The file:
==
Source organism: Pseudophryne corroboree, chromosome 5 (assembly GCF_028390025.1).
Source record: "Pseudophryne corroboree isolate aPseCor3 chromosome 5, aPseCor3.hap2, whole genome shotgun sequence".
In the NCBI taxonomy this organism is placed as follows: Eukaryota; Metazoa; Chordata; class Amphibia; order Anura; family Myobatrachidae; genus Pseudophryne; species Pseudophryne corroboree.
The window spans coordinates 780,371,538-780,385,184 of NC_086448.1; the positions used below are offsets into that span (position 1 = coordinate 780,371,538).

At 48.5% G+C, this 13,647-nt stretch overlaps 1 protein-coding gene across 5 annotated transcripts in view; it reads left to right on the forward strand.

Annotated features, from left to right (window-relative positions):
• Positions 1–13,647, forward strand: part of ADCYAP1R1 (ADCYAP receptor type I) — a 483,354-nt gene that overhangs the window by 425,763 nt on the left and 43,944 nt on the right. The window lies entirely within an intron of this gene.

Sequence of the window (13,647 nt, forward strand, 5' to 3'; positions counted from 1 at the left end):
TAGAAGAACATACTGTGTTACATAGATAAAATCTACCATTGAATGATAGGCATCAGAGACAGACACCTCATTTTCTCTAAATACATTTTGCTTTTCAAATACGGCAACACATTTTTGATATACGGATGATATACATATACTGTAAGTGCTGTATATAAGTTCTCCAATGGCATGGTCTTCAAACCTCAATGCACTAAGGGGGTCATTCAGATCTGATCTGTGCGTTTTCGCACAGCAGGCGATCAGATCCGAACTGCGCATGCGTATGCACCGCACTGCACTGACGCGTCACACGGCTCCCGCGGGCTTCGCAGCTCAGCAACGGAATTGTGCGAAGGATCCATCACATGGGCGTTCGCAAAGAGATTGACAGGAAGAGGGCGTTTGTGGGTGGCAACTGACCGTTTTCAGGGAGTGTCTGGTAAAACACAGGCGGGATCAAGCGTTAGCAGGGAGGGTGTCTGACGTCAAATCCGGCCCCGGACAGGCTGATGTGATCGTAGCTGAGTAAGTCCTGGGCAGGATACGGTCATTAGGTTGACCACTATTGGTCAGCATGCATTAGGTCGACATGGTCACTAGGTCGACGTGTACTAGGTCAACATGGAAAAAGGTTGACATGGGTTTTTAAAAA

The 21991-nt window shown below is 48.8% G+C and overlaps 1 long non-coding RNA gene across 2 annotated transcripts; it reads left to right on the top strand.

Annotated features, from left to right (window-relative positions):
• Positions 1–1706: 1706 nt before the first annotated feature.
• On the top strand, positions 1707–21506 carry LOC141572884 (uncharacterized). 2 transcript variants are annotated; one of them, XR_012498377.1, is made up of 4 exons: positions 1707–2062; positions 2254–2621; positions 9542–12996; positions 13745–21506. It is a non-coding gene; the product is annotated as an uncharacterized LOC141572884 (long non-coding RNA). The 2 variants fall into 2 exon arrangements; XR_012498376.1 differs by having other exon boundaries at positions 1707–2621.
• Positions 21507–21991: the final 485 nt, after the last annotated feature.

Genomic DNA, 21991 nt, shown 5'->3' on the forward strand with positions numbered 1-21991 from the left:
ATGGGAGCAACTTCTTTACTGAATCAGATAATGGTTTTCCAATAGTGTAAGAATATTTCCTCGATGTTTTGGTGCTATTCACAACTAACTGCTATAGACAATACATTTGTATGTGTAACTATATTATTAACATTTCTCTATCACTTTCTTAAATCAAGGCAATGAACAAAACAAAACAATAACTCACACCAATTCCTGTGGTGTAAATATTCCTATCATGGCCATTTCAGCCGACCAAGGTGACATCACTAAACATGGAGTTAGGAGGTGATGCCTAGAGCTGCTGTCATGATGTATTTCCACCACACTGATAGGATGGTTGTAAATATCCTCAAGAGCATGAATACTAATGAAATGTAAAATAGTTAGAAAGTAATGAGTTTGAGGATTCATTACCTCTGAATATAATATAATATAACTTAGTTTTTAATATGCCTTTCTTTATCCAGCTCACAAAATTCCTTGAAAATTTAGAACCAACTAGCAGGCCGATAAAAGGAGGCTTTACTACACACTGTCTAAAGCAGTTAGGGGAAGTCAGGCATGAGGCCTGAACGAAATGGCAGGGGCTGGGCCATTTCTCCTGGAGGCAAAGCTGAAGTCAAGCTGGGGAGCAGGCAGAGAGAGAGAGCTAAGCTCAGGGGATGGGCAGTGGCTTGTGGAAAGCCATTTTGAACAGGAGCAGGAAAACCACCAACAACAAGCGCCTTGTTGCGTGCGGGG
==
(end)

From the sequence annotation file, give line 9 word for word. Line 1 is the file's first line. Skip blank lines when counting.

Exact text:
TAGAAGAACATACTGTGTTACATAGATAAAATCTACCATTGAATGATAGGCATCAGAGACAGACACCTCATTTTCTCTAAATACATTTTGCTTTTCAAATACGGCAACACATTTTTGATATACGGATGATATACATATACTGTAAGTGCTGTATATAAGTTCTCCAATGGCATGGTCTTCAAACCTCAATGCACTAAGGGGGTCATTCAGATCTGATCTGTGCGTTTTCGCACAGCAGGCGATCAGATCCGAACTGCGCATGCGTATGCACCGCACTGCACTGACGCGTCACACGGCTCCCGCGGGCTTCGCAGCTCAGCAACGGAATTGTGCGAAGGATCCATCACATGGGCGTTCGCAAAGAGATTGACAGGAAGAGGGCGTTTGTGGGTGGCAACTGACCGTTTTCAGGGAGTGTCTGGTAAAACACAGGCGGGATCAAGCGTTAGCAGGGAGGGTGTCTGACGTCAAATCCGGCCCCGGACAGGCTGATGTGATCGTAGCTGAGTAAGTCCTGGGCAGGATACGGTCATTAGGTTGACCACTATTGGTCAGCATGCATTAGGTCGACATGGTCACTAGGTCGACGTGTACTAGGTCAACATGGAAAAAGGTTGACATGGGTTTTTAAAAA